The world of modified cars seemingly goes hand-in-hand with cars of limited practicality. Build something quick and, chances are, you’ll sacrifice reliability, drivability, comfort, ground clearance – the list goes on. But Phil X’s Ford Falcon XR6 Turbo is different. You might find it running Phil’s kids to school, commuting to work, being used for work purposes, screaming on a chassis dyno, tackling Queensland race circuits or staging for a run down the quarter mile. Limited usefulness? Not here!
Phil bought his late ’03 build XR6T second-hand in mid ‘04. At this time, it was never intended for modification (it was to serve primarily as a family car) but when you get involved in xr6turbo.com and the local XR6/XR8 club, well, you kinda get swept along. In those early days of dabbling, Phil went for high-flow exhaust and piggy-back computer from Redcliffe Dyno and Performance (RDP). Performance was, as you’d expect, considerably improved – there was around 260kW at the wheels on 9 psi boost.
Not long after, Phil got acquainted with Alistair and the team at F.I.S.T. Performance and Audio. At F.I.S.T., the engine was equipped with 440cc Bosch 968 injectors and retuned to deliver around 280kW at the wheels with boost bumped up to 11-12 psi.
The newfound 60 percent power gain over stock gave Phil plenty to enjoy but, hooked by the temptation to get into weekend motorsport, it wasn’t long before the engine was again booked in for a power-up. Phil gave the go-ahead for one of F.I.S.T.’s 300kW ATW XR6 Turbo upgrades. This involved replacing the existing exhaust with a dual 2 ½ inch job, and fitting a PWR front-mount intercooler with new plumbing, a K&N panel filter and second airbox intake passage, a replacement wastegate actuator and a Bosch high-flow in-tank fuel pump. The only necessary internal engine mod is the fitment of Performance Springs valve springs.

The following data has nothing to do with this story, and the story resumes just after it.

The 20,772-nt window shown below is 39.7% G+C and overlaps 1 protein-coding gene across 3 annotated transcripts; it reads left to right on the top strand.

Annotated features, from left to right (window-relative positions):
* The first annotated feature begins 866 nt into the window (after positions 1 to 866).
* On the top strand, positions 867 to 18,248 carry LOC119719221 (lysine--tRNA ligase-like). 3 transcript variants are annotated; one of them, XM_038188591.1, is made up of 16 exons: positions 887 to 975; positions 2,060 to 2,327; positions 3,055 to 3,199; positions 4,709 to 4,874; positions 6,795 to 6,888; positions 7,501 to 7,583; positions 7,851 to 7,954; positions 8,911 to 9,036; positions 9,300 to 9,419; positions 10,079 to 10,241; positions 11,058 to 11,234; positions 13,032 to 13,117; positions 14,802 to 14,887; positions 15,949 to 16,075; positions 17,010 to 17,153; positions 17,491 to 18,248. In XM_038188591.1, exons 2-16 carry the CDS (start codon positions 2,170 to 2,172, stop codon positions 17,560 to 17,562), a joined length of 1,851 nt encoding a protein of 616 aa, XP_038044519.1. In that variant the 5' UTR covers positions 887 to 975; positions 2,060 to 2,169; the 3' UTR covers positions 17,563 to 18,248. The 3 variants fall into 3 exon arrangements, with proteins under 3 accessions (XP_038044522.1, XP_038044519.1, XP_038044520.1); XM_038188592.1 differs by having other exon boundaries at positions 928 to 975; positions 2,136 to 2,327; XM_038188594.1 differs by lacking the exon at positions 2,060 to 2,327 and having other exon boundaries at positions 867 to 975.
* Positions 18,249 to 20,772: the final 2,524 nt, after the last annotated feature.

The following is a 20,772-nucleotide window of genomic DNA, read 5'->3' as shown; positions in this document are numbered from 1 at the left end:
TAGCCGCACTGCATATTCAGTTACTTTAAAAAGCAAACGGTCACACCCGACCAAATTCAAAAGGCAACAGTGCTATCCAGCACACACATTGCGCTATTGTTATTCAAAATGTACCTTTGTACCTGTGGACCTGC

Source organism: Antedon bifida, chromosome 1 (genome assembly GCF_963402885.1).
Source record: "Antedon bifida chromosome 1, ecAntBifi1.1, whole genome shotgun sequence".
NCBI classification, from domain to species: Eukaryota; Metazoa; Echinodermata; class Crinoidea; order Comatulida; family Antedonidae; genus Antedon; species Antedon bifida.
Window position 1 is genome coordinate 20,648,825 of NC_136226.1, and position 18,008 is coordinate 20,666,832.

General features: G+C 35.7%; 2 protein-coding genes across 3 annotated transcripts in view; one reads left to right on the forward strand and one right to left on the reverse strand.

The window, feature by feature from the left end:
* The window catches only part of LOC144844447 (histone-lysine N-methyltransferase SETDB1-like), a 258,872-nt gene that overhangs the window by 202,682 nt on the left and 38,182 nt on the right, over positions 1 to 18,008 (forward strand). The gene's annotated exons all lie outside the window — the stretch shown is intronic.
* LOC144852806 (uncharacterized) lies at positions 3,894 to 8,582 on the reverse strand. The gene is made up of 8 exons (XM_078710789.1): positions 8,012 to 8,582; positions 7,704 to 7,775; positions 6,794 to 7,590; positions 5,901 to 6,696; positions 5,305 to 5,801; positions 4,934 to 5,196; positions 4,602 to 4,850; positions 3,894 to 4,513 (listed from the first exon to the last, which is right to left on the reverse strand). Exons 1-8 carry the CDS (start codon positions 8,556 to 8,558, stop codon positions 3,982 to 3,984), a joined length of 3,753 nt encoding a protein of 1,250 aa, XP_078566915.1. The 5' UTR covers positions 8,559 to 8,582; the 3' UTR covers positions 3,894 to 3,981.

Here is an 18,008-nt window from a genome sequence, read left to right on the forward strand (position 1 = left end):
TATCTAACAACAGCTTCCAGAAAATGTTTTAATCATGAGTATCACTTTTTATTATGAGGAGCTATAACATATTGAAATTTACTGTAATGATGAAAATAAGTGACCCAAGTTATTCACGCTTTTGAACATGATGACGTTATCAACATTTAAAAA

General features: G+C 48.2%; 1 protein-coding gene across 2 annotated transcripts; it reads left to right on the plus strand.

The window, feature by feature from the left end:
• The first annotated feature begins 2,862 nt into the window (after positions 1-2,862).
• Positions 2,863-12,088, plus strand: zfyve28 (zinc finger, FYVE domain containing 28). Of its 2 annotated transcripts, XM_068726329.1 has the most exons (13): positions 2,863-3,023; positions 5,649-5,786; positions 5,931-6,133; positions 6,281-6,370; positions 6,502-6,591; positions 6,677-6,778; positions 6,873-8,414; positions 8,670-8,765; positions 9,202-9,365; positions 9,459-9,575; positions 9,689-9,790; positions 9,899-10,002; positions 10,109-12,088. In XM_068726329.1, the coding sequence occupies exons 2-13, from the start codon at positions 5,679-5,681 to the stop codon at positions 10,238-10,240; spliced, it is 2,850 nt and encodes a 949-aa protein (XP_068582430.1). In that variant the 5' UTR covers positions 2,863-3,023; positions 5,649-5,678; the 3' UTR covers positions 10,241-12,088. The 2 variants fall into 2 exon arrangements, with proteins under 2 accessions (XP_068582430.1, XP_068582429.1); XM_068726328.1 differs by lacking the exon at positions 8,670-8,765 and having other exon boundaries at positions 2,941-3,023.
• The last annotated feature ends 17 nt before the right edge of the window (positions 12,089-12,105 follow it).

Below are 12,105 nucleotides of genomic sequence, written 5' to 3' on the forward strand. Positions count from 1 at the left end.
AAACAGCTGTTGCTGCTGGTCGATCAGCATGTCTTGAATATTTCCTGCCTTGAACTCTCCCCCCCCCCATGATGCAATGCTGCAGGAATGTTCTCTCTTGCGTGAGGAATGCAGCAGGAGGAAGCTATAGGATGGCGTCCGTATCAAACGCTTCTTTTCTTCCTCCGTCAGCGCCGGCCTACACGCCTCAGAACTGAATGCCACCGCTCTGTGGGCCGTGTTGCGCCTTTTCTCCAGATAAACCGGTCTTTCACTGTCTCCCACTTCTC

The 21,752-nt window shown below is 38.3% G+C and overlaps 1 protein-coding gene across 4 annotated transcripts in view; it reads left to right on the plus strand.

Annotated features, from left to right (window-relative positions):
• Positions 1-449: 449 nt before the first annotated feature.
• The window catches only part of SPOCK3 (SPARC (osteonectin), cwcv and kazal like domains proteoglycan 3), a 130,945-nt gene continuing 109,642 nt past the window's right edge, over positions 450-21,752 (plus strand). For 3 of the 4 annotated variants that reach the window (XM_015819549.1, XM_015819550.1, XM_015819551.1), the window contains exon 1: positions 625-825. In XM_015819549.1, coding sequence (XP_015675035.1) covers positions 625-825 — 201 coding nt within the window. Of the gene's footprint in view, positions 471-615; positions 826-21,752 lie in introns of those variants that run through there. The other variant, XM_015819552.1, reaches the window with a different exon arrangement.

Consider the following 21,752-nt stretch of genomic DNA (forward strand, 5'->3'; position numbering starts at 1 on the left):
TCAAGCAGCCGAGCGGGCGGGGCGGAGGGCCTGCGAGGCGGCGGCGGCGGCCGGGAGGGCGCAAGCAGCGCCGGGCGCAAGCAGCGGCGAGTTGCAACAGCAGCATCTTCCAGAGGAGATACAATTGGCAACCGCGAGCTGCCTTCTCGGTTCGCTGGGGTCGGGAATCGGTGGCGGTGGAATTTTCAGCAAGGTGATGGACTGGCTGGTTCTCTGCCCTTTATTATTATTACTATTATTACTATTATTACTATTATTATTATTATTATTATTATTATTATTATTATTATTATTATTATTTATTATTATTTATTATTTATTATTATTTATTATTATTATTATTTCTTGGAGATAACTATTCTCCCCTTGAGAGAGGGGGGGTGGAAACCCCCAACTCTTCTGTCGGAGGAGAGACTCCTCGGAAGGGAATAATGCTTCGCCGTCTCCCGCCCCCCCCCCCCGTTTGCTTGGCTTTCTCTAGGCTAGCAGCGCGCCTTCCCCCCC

While all this was going on, Phil encountered some problems with the auto trans (believed to be caused by an aftermarket modification to the torque converter). The trans has recently been rebuilt to performance specs including a shift kit and 2800 rpm stall converter. The diff remains stock and trouble-free.
With the engine management system custom tuned using CAPA Edit, Phil’s XR has put out a maximum of 327kW at the wheels while running 15 psi boost and 100 octane fuel. Output drops 10kW ATW using normal BP Ultimate pump fuel.
So how quick is this beastly Ford? Well, according to Alistair of F.I.S.T., it’s the quickest ‘unopened’ XR6 Turbo in Queensland having run a best time of 11.43 seconds down the quarter mile at 119.5 mph. Note that this is in full street trim aside from Mickey Thompson rubber. We went for a brief drive and can vouch that Phil’s Ford really is that quick.
At the time of our photo shoot, the under-cooked standard XR6T brakes had been improved with DBA 4000-series discs combining with EBC Green Stuff pads. Phil says these made a considerable improvement but when some recent circuit work put some ‘hot spots’ on the discs it was the perfect time to look at upsizing. There are now BA Ford GT-spec PBR brakes which, interestingly, haven’t given the same sort of improvement experienced in the first brake upgrade.
Part of the appeal of Phil’s XR6T is its near-standard appearance. Sure, there’s the snarl of the high-flow exhaust and a set of polished 19 inch rims teamed with 245/35 and 275/30 rubber, but you’d never pick its 11 second performance. Under-bonnet presentation hasn’t slipped Phil’s mind, as evident by the custom airbrushing on the airbox, valve cover, ECU cover and fuse cover. Kipart can be thanked for the brushing while the falcon and lightning theme is credited to Phil. An airbrushed bonnet is also in store.
At present, the car is still used for everyday duties (two or three tanks of fuel are consumed each week!) but Phil ventures to the drag strip or circuit whenever he gets the chance. And it appears he’s hooked. Phil is now at a cross-roads – he could leave the car as is but, more than likely, he'll beef up the bottom-end, further increase power and run a faster ET (which will probably require a roll cage). If these plans go ahead, it’s possible Phil will then need to start looking for another everyday car – and that’s where a new FPV Typhoon enters the scene. Completely stock, of course...